With Tiffany Cabán’s declaration of victory in the Democratic primary for Queens District Attorney on Tuesday night, one of the country’s most entrenched and extensive political machines suffered another blow — while those fighting mass incarceration scored a major point.
Though the contest is close and votes are still being counted, Cabán has good reason to assert her victory. She holds a small but significant lead of just under 1,100 votes with 3,400 affidavit (some of which may be disqualified) and absentee ballots left to be pored over. Although her nearest rival, Melinda Katz is refusing to concede, there were seven candidates to choose from and it is unlikely that enough yet-to-be-tabulated votes went in Katz’s favor to push her past Cabán.
What Katz, a career politician who will likely remain in her post as Queens Borough President, lacked in courtroom experience she made up for with her well-established ties to the real estate industry and the machinery of the Queens Democratic Party, both of which backed her campaign. Cabán, a queer Latinx public defender, on the other hand, had the support of a grassroots movement for criminal justice reform that has set its sights on instilling change at the local level. It’s strategy: install DAs in major metro areas across the United States whose goal is to keep people out of jail, not lock them up. So far, there’s Larry Krasner in Philadelphia, Rachel Rollins in Boston, Wesley Bell in St. Louis and now, in all likelihood, Cabán in Queens.
Members of VOCAL-NY, Make the Road and the Democratic Socialists of America (DSA) and other criminal justice reformers forged the “Queens for DA Accountability” coalition in January and found the candidate they were hoping for in Cabán, vigorously campaigning on her behalf. Many of those same activists were on hand Tuesday at a raucous election night party at a nightclub in Woodside, Queens. Deafening cheers went out from the crowd when Cabán declared herself the victor.
Her likely win is yet another bruise to the borough’s political establishment, following last year’s primary victory for Alexandria Ocasio-Cortez, who bumped party boss Joe Crowley out of his congressional seat and campaigned this spring for Cabán.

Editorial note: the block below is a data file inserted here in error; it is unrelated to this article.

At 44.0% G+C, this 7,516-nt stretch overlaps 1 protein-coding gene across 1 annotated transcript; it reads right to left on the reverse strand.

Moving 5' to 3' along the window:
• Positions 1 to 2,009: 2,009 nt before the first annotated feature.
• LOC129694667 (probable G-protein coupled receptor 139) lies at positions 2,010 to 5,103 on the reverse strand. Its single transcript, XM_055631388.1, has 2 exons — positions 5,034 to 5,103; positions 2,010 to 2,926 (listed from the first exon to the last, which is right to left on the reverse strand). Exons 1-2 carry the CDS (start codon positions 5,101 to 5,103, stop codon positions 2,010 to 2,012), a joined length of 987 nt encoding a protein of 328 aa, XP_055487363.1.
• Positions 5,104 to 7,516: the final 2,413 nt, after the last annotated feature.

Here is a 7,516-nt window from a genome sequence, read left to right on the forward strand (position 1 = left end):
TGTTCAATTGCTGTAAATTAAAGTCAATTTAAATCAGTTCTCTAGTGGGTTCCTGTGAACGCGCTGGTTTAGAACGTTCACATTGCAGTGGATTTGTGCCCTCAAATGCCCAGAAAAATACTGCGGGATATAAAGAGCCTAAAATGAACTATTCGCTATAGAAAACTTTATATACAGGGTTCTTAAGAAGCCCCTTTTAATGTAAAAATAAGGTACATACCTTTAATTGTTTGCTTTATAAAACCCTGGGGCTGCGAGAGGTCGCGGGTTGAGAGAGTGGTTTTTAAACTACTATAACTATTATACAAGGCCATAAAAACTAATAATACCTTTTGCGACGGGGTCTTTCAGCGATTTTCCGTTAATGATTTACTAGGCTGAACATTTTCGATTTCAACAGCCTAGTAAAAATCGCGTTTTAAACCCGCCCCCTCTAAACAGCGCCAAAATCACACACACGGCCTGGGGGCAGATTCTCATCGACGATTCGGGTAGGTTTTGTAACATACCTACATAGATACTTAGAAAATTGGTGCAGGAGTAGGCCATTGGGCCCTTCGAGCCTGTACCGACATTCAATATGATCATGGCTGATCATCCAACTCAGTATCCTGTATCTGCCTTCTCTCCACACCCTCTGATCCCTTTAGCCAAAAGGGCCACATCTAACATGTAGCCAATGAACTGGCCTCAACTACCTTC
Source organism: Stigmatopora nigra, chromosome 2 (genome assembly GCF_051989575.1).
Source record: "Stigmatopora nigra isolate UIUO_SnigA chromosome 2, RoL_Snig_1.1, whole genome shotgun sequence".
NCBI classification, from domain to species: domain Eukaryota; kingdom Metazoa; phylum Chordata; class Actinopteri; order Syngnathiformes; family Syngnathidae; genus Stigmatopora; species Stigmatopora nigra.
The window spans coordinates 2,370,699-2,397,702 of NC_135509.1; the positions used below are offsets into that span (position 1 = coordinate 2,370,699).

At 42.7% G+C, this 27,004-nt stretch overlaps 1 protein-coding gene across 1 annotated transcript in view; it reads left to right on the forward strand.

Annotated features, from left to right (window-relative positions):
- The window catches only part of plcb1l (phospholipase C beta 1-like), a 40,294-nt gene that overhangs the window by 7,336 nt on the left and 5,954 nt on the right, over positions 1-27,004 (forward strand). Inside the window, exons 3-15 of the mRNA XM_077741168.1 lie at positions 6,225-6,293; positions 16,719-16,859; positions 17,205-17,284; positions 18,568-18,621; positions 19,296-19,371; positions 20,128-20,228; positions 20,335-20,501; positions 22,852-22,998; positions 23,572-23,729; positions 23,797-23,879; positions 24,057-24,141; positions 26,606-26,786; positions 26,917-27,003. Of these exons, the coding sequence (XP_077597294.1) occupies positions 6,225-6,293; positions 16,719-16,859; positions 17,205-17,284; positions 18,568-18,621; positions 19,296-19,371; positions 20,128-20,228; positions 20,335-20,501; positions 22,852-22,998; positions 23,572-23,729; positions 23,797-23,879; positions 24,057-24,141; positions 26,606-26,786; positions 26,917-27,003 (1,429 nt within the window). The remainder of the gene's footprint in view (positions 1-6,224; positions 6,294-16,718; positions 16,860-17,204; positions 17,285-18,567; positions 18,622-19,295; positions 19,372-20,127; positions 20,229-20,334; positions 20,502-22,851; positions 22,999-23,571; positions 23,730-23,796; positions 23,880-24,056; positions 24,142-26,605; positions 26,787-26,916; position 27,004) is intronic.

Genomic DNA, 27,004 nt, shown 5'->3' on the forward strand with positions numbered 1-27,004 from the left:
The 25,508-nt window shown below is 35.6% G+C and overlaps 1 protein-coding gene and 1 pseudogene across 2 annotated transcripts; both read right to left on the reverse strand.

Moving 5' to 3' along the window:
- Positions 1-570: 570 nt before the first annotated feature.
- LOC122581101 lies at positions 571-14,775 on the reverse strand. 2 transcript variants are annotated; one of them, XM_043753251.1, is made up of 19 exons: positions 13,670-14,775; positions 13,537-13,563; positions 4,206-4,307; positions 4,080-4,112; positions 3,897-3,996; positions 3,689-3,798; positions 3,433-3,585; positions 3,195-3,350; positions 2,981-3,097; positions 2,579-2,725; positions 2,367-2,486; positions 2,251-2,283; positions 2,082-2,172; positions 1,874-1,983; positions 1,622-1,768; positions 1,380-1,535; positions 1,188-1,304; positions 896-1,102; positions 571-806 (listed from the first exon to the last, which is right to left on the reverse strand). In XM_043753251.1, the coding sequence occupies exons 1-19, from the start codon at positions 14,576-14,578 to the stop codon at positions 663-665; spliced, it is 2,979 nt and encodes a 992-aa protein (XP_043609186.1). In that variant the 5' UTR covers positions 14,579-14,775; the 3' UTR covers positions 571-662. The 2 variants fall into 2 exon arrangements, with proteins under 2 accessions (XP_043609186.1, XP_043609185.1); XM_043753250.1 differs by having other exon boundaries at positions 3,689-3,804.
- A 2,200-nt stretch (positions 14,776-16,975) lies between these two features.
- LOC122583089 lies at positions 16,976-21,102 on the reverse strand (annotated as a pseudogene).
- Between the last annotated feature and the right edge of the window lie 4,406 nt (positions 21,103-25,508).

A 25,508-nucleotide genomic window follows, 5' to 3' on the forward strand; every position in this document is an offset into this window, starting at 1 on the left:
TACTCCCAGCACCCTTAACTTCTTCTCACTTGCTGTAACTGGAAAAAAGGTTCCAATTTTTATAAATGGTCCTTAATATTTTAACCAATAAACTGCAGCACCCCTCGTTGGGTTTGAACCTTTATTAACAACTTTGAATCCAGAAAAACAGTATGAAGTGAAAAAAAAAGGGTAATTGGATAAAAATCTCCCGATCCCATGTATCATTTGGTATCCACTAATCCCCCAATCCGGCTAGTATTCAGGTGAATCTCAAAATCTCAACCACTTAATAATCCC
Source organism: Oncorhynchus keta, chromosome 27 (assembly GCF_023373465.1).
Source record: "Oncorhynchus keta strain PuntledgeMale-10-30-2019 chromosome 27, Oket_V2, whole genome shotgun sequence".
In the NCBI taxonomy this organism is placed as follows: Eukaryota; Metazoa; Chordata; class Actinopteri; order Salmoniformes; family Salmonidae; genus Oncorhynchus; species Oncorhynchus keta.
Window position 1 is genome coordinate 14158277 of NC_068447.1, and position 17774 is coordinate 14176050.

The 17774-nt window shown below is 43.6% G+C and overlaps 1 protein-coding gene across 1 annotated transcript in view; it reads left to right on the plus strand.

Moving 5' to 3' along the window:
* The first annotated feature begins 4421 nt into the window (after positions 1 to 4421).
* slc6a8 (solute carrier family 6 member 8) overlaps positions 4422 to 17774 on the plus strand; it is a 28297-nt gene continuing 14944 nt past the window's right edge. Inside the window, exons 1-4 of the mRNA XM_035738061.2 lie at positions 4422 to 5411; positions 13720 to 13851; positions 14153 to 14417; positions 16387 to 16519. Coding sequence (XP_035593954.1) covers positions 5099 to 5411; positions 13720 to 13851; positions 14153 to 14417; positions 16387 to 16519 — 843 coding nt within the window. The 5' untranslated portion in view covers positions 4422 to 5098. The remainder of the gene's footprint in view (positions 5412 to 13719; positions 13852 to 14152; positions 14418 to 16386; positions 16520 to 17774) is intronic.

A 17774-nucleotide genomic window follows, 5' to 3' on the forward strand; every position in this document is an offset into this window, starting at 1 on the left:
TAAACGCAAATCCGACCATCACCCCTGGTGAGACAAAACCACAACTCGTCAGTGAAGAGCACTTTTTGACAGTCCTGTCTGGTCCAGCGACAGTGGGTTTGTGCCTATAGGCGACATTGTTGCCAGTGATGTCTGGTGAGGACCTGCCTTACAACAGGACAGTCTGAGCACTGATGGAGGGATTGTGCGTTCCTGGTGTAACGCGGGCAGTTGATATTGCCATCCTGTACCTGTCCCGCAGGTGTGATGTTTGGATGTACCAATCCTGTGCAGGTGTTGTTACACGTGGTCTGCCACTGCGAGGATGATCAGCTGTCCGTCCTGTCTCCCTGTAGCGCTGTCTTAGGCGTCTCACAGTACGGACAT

New York progressives are showing that a well organized door-to-door ground game, coupled with many small campaign donations can tip the scales in favor of their preferred candidates. Earlier this month, legislators in Albany approved the most sweeping package of renters’ protections in the nation, following a months-long campaign by tenant unions and housing activists across the state.
A Cabán district attorney’s office signals a new day for criminal justice in Queens. She’s pledged to stop prosecuting misdemeanors like turnstile hopping and marijuana possession, which often serve as the first step toward ensnaring youth of color in the prison industrial complex. She won’t ask for cash bail and she’ll decriminalize sex work. During the campaign, her policy positions proved so popular that her opponents were shouting over each other to declare their full-throated endorsement of them, while insisting that they would institute reform in a responsible manner, unlike the public defender.
With the most money and the greatest name recognition, Katz emerged as Cabán’s nearest rival. As Bruce Gyory, an adjunct professor of political science at the University at Albany put it to the New York Times: “If Cabán wins, Queens wants revolutionary change. If Katz wins, they want evolutionary change and are not completely ready to break with the past.”
Though Katz has yet to concede, the winds appear to be blowing pretty strong in the direction of revolution.
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